I would be lying if I said that I was good at playing puzzle games. It’s really not my forte to play these kinds of video games, or maybe that’s just because I lack the experience to be good? Well, a recently released puzzle platformer has caught my attention, and I have decided to give it a try. The game is called The Lightbringer, which was created by indie developers Rock Square Thunder.
The Lightbringer’s story revolves around a world that has ancient monoliths that once generated precious resources. Consumed by avarice, the tribe dwelling in the north drained most of these resources. Corruption then took over the monoliths and produced evil slime creatures.
Our main character, an unnamed youngster, has to inherit the Lightbringer title—which his departed sister previously held. He now has the responsibility to save the world by collecting light orbs and using these to cleanse the corrupted monoliths. To achieve his goal, he will be traversing different environments filled with tricky elements and vile creatures. It would not be an easy task for a boy, but worry not, the soul of his late sibling will guide him through the mission. Everything will unfold little by little as one progresses through the story. Not to mention, all of the game’s dialogues are delivered in poetry style—and every line was written magnificently.
GRAPHICS AND AUDIO
The Lightbringer’s art style is stunning. Because of the vibrant cartoon style, every color and detail is beautiful and relaxing to look at. On the other hand, the sound design is equally breathtaking; A combination of guitar, drums, and piano complements the soothing visuals of the environment. Rock Square Thunder did a great job in designing the game.
MOVEMENT AND COMBAT
Now, your common enemies don’t really look dangerous since they’re just black-colored slimes that slither around the world. Although, some of them are pretty intelligent because they come up with creative ways to protect themselves, like using armor and stones to protect their heads. The boss fights have a more grueling experience, though. I wouldn’t go into detail to prevent spoilers, but some of them felt inconsistent and annoying. However, Rock Square Thunder did a wonderful job combining platforming and combat aspects in these levels.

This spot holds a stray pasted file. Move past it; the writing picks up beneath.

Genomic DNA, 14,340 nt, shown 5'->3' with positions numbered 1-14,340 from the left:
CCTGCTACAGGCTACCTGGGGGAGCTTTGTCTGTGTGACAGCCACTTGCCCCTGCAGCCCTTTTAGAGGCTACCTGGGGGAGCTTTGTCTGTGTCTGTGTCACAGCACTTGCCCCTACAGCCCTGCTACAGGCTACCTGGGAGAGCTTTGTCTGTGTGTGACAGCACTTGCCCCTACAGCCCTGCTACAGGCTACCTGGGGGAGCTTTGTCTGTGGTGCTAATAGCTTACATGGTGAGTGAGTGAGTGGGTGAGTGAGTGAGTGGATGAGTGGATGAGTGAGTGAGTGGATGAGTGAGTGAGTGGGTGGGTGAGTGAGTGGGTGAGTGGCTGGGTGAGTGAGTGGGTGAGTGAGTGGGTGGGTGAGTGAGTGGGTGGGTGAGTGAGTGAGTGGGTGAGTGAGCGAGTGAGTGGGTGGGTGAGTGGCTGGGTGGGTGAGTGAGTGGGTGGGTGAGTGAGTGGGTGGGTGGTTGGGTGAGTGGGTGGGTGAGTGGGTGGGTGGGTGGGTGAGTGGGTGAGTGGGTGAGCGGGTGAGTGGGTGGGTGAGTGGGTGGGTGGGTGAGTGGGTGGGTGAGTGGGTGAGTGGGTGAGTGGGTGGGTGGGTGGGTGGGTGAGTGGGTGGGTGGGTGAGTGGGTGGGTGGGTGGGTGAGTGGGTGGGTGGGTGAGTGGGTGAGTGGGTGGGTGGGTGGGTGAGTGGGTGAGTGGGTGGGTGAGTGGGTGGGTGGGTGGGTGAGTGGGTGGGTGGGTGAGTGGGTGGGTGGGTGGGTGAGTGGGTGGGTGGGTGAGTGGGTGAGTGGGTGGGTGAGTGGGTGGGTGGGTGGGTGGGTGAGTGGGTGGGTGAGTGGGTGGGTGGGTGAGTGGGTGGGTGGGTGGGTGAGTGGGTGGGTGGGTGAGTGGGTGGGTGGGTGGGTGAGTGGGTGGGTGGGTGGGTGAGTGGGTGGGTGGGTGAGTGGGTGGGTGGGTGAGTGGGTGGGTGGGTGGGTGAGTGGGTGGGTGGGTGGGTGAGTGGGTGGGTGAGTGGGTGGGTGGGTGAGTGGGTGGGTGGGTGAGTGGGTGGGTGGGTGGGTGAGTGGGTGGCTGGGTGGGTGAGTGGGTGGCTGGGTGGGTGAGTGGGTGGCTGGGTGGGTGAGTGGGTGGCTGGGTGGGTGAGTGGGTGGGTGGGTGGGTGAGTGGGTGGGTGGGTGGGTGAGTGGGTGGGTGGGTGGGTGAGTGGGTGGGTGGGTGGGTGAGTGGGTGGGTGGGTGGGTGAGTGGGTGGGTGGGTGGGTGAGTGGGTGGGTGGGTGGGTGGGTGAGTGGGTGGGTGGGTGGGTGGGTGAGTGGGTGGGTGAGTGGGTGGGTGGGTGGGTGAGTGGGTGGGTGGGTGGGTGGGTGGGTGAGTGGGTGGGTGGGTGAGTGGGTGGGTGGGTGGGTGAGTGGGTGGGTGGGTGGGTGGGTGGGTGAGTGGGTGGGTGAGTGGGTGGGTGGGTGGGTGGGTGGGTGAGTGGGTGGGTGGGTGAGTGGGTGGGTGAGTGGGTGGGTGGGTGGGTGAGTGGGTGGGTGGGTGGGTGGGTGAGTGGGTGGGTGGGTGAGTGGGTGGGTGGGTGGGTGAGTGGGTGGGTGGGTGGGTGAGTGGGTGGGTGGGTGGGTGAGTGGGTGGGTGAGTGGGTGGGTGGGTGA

I might be bursting your bubble, but you will not be killing enemies using a bow or a sword and shield because our Lightbringer has chosen the classic boomerang. Using the weapon is pretty straightforward. Just click the right mouse button to aim and then throw it using the left mouse button. The boomerang can also interact with several elements within the game, such as destroying boxes and collecting light orbs.
On paper, the movement controls look plain sailing since our unnamed hero can only make basic moves such as running, rolling, and double-jumping. However, the isometric-camera style is taxing and feels very limited to play with. I have died a lot of times by miscalculating the distance of my jumps because of bad angles. Though, I think this is a feature intended by the developers to make it a more challenging experience for its players.
Outside of combat, and as expected of this genre, you have to solve time-consuming puzzles to finish a level. Expect to pass through various elements, such as booby traps, complicated blocks, fire-breathing totems, and switches. Because of puzzle elements, the levels (especially the later ones) are dense and confusing. Some platforms are added to view the entirety of a level by standing on it. However, expect a more strenuous adventure since The Lightbringer doesn’t have maps to aid you through the journey.
Unfortunately, the game doesn’t have a checkpoint system. You have to restart the whole level when you lose all of your life points. I previously mentioned that I was terrible at puzzle platformers. Imagine my frustration trying to solve the puzzles while jumping through disappearing blocks but eventually falling into my doom. Don’t get me wrong, though! The experience was still pretty fun, and I would definitely recommend the game to my friends.
- The game is exceptionally well-designed
- Unique poetry dialogues
- There are no maps in the game
- No checkpoints are frustrating
- Annoying boss levels